Sifuentes and Lopez were each charged with and convicted by a jury of possession of a firearm by a felon (Pen. Code, § 12021, subd. (a)(1)) with a gang enhancement (id., § 186.22, subd. (b)(1)). (Sifuentes, supra, 195 Cal.App.4th at p. 1413.) At their trial a gang expert testified that both the defendants were active participants in a criminal street gang. (Id. at p. 1414.) The expert also testified that gang members often use a "gang gun,"--that is a gun that is passed freely among the gang members--and, "aside from 'certain restrictions,'" is "accessible" to all gang members "[a]t most times." (Id. at p. 1415.)

On appeal, Sifuentes contended the evidence was insufficient to prove he either knew about the gun or that he had the right to control it. (Sifuentes, supra, 195 Cal.App.4th at p. 1417.) The appellate court reversed Sifuentes's conviction, reasoning as follows. The conviction was based on the doctrine of constructive possession of the gun. Under that doctrine the prosecution was required to prove Sifuentes "knowingly exercised a right to control the prohibited item, either directly or through another person." (Ibid.) There was no evidence the gun found in the motel room had been used in the manner described by the gang expert that would make it a "gang gun." (Ibid.) Noting the gang expert had not testified that "all gang members always have the right to control a gang gun, whether kept in a safe place or held by another gang member," the court found that even assuming the gun "fell into the gang gun category, no evidence showed Sifuentes had the right to control the weapon." (195 Cal.App.4th at p. 1417.)

The court concluded, "We agree no substantial evidence shows Sifuentes had the right to control the firearm, even if Sifuentes knew a weapon was in the room." (Sifuentes, supra, 195 Cal.App.4th at p. 1417.) We see no significant difference between Sifuentes and the present case.

Defendant was prosecuted for the probation violation on the theory he constructively possessed a computer belonging to Robert. Thus, the People had to prove not only that defendant had access to the computer, but also that Robert had given or authorized defendant to use the computer to some degree. While there was some evidence of the former, there was no such evidence of the latter.

We agree that defendant could rather easily have gained access to Robert's room, as was demonstrated by Officer Ha's companion's use of a card to gain entry during the first search. But such a forcible entry is a far cry from demonstrating that Robert was acceding or agreeing to defendant's use of the computer. To the contrary, Robert testified he knew defendant was prohibited from possessing a computer and he did not give defendant permission to use it. That this was actually Robert's intent is buttressed by the fact that Robert installed a lock on his bedroom door and the door was locked during Officer Ha's first compliance search. That the door was unlocked during the second search is of no moment because Robert, along with his girlfriend, was in the bedroom at that time and defendant was not in the bedroom. Although the truth of Robert's testimony may be suspect because defendant is his father, there was no evidence to contradict it. Even if Robert's testimony that he had not authorized defendant to use the computer is not believed, this does not convert Robert's testimony into affirmative evidence that he did so. Without affirmative proof, circumstantial or otherwise, that Robert had permitted defendant to use his computer, the matter remains since there is no substantial evidence to support it. Indeed, there was no evidence defendant was ever in Robert's room, or that defendant had a key to the room, or that defendant used or touched the computer, i.e., no fingerprints although the computer had been seized during the second search.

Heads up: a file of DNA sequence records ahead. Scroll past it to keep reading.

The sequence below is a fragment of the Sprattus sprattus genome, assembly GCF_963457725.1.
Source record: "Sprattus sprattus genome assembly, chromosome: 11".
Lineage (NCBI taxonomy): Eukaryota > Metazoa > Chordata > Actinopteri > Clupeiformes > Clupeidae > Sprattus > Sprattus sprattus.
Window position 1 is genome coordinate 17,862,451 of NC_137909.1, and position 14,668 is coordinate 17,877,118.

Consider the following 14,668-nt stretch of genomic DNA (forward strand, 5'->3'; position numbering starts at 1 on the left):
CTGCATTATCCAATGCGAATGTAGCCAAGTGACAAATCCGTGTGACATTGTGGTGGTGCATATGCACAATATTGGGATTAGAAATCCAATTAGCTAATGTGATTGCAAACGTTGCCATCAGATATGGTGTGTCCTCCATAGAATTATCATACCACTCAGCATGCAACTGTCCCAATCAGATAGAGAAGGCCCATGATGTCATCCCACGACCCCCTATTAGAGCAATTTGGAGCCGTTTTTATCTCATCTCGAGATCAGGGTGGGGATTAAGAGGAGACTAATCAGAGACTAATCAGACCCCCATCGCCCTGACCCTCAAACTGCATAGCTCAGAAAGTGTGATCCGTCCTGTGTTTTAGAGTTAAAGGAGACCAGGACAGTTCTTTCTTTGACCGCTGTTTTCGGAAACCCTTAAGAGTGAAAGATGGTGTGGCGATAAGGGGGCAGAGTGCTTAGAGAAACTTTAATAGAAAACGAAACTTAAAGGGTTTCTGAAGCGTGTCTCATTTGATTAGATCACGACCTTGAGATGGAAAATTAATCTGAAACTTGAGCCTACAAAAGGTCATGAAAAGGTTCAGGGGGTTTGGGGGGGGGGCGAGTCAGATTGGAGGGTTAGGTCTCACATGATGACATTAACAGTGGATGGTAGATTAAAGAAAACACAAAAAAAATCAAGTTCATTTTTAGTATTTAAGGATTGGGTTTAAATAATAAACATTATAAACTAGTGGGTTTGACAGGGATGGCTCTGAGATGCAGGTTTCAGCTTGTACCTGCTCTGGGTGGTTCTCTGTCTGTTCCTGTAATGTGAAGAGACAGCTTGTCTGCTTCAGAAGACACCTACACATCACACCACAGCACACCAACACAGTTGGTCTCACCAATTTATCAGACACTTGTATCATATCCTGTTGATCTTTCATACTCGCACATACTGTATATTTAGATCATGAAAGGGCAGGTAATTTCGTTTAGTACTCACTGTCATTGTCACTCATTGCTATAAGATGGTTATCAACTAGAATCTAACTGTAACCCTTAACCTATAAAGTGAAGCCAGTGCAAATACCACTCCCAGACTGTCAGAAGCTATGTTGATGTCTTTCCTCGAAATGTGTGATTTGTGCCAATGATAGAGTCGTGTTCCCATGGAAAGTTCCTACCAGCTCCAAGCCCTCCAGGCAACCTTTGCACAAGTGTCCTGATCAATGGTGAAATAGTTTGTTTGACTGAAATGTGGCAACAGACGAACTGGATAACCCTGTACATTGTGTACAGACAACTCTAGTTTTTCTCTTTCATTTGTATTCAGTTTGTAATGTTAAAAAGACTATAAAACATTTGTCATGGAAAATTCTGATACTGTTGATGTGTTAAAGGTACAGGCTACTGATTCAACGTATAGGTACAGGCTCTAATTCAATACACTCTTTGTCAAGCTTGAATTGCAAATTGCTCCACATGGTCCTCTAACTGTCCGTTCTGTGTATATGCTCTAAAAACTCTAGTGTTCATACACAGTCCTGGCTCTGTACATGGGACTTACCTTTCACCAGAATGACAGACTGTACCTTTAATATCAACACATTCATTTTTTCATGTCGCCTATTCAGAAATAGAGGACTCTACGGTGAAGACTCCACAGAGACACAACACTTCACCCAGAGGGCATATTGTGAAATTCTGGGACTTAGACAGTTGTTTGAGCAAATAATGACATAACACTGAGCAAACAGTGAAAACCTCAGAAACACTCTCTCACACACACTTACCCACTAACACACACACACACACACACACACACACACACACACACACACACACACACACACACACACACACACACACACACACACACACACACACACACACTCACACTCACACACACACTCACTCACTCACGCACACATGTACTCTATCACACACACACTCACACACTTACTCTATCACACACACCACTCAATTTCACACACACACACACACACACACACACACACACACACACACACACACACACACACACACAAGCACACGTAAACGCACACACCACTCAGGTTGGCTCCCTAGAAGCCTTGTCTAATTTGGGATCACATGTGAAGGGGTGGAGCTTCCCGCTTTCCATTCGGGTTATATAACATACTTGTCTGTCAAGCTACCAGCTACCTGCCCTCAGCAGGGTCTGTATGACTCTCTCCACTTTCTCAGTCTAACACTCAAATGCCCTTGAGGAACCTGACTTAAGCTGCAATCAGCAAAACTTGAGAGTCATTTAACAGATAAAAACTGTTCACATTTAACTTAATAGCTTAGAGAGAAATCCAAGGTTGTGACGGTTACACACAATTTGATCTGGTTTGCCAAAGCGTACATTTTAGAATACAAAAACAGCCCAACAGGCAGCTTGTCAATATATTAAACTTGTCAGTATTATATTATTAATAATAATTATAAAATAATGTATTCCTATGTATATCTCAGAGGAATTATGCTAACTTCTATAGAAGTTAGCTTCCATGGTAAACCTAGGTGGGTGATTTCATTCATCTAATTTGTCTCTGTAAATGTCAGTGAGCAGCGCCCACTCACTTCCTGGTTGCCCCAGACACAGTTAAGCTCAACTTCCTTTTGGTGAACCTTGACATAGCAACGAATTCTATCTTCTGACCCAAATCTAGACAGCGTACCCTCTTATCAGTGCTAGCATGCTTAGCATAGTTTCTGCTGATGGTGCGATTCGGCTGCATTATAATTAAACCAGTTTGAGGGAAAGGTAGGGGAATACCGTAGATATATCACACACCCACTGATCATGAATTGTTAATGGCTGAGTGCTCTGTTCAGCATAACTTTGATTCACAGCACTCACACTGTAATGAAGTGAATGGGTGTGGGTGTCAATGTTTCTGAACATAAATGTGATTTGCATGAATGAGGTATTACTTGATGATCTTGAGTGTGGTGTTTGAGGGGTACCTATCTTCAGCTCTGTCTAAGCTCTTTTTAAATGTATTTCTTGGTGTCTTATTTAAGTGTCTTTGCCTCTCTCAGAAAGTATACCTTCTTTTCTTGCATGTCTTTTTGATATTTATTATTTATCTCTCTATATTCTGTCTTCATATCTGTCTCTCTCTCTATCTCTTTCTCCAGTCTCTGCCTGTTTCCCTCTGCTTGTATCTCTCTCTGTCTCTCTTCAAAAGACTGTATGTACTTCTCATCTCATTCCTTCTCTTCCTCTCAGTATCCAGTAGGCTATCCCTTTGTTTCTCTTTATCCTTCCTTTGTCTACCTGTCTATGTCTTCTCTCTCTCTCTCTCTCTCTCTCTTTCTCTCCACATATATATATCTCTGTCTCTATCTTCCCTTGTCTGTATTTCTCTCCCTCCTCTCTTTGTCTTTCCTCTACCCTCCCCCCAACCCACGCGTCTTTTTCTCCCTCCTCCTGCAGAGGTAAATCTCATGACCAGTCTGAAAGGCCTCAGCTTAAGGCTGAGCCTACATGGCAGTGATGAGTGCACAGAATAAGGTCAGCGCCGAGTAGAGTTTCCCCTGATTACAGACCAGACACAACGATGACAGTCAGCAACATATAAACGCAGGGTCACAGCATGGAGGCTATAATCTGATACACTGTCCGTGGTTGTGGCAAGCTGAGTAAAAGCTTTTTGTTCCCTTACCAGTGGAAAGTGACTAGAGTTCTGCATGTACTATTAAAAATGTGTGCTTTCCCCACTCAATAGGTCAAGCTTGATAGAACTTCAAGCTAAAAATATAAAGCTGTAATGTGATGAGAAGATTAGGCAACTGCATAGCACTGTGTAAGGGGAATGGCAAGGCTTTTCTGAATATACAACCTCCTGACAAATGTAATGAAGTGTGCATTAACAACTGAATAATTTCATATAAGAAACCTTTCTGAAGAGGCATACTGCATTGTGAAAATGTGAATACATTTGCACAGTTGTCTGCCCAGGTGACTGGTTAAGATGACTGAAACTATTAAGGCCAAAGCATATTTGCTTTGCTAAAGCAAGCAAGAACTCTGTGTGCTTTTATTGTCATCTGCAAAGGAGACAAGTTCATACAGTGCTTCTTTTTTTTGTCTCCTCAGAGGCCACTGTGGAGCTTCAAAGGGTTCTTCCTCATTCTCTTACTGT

In sum, the evidence is insufficient to establish defendant exercised any control, joint or otherwise, over Robert's computer. Hence, the court's order finding defendant in violation of probation must be reversed.